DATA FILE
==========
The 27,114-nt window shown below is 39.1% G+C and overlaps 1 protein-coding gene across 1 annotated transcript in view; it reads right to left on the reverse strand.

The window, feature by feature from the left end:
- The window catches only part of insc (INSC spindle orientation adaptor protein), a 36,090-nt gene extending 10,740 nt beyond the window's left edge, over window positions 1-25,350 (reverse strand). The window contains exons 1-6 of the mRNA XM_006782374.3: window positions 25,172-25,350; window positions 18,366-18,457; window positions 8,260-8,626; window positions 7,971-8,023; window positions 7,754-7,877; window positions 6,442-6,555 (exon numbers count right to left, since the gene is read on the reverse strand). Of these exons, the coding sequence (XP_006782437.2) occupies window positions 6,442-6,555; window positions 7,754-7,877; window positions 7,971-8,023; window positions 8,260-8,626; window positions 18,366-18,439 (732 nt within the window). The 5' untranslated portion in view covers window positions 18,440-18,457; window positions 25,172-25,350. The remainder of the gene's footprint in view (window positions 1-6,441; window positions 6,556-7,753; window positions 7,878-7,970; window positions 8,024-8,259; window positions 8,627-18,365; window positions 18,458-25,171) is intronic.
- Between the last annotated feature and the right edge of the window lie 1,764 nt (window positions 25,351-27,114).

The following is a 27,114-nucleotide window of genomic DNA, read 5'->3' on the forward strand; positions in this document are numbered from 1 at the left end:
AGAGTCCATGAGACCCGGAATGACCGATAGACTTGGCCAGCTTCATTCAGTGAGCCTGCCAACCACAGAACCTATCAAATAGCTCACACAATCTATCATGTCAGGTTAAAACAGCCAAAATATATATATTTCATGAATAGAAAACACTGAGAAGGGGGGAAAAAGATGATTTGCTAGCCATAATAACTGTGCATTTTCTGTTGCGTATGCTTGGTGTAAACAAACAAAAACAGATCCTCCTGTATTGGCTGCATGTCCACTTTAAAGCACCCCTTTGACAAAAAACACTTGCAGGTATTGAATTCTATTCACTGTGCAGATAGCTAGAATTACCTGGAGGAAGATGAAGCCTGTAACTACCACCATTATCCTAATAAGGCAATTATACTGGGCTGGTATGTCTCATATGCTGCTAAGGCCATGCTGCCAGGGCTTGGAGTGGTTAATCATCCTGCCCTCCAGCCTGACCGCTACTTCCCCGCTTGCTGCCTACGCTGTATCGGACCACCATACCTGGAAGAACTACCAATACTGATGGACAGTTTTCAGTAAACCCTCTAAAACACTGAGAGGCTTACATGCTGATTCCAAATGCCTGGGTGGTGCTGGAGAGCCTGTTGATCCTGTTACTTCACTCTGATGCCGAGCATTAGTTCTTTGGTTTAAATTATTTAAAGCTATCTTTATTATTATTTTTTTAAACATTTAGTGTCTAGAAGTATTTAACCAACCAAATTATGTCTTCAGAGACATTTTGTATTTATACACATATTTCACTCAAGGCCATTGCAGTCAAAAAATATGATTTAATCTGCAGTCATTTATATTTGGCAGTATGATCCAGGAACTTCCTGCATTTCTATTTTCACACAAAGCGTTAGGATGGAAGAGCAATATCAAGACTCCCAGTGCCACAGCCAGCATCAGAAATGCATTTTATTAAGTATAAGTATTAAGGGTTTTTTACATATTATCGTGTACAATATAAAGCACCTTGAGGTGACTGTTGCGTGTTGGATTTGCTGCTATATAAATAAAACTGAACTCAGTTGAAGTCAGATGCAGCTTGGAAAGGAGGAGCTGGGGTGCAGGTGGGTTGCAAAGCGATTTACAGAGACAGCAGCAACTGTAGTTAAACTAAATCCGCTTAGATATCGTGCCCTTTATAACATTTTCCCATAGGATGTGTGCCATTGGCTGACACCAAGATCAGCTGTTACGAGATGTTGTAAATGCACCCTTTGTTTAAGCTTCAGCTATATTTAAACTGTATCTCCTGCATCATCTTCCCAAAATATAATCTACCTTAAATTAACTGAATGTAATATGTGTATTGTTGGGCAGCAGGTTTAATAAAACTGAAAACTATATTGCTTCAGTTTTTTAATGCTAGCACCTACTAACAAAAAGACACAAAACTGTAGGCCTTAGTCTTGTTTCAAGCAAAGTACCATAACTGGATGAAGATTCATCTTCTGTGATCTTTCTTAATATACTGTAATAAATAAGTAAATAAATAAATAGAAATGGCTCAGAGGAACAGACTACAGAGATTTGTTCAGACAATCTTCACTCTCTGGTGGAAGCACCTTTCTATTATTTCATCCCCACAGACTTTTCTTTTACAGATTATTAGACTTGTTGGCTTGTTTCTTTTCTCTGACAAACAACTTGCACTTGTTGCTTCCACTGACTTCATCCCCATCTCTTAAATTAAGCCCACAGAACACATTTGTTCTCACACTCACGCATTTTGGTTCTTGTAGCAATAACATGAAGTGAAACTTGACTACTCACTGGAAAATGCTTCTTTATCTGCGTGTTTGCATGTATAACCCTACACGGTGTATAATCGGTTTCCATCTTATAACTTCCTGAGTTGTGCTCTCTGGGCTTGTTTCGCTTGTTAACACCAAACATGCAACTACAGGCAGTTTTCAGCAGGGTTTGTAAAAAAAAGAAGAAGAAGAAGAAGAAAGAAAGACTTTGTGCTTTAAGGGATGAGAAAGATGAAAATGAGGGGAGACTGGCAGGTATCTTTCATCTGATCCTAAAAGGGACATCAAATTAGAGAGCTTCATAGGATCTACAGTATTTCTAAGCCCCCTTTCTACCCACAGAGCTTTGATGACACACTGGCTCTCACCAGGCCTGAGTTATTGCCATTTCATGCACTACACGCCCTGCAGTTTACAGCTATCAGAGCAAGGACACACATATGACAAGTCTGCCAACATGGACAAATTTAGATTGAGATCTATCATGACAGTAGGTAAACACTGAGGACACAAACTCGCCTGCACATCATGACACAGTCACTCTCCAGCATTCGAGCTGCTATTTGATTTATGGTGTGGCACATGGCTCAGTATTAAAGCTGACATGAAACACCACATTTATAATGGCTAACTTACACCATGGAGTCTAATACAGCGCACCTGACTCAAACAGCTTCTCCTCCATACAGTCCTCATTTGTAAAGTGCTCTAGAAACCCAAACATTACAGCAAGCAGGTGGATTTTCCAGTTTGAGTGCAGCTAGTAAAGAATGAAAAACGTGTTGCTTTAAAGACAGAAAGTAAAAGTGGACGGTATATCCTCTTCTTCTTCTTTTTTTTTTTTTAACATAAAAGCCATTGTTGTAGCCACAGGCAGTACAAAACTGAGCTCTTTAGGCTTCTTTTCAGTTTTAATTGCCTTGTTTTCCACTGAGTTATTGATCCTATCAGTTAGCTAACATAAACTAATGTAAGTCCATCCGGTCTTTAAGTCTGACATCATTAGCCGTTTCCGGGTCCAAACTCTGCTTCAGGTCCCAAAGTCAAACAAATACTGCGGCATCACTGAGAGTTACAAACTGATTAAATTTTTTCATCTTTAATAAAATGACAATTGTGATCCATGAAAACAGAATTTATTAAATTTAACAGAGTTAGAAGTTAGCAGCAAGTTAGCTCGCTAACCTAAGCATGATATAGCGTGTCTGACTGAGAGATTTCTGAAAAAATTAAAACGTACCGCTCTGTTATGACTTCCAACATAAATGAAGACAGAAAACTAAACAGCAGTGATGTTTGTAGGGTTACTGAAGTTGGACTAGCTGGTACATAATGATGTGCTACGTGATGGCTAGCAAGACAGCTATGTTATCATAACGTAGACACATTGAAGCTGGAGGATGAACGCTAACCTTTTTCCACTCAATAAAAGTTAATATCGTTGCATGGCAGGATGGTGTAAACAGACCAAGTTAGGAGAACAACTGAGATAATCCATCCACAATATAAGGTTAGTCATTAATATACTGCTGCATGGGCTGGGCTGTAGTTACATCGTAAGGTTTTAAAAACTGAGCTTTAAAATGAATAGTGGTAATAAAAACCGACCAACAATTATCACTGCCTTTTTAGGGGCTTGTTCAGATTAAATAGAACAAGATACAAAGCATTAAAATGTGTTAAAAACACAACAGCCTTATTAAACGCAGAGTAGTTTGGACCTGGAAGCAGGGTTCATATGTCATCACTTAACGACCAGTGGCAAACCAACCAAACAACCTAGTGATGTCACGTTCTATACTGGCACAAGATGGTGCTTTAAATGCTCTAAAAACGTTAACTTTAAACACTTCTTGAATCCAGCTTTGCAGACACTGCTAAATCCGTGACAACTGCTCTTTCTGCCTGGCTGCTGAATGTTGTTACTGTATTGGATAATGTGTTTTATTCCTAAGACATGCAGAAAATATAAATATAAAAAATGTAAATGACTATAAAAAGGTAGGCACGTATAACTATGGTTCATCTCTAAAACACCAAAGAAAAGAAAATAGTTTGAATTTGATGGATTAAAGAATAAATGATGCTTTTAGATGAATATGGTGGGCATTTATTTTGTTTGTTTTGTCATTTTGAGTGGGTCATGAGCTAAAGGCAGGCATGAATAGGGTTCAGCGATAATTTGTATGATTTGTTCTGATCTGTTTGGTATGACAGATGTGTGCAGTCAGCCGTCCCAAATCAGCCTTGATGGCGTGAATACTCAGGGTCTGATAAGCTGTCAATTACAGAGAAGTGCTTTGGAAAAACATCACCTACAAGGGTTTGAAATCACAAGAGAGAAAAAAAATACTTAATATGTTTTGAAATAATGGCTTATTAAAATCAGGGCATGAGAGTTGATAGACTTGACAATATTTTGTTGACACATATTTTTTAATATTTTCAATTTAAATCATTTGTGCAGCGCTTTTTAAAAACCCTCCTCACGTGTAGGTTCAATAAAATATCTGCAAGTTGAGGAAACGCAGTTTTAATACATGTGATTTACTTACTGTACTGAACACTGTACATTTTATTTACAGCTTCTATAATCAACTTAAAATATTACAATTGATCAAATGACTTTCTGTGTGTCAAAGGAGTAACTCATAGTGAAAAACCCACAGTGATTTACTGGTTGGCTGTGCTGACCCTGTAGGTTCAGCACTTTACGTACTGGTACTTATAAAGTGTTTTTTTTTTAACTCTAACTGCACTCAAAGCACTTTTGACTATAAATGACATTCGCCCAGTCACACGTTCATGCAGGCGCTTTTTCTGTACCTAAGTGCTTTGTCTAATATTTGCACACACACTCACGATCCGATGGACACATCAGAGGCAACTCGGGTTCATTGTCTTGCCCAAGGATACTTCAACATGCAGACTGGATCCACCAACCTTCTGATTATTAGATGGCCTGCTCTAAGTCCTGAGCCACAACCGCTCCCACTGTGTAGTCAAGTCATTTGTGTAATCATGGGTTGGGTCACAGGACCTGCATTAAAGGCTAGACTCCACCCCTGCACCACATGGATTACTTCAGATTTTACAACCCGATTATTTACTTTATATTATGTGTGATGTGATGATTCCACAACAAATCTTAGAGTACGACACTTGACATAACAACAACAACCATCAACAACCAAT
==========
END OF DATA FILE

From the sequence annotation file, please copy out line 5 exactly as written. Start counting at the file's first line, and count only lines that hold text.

The following is a 27,114-nucleotide window of genomic DNA, read 5'->3' on the forward strand; positions in this document are numbered from 1 at the left end: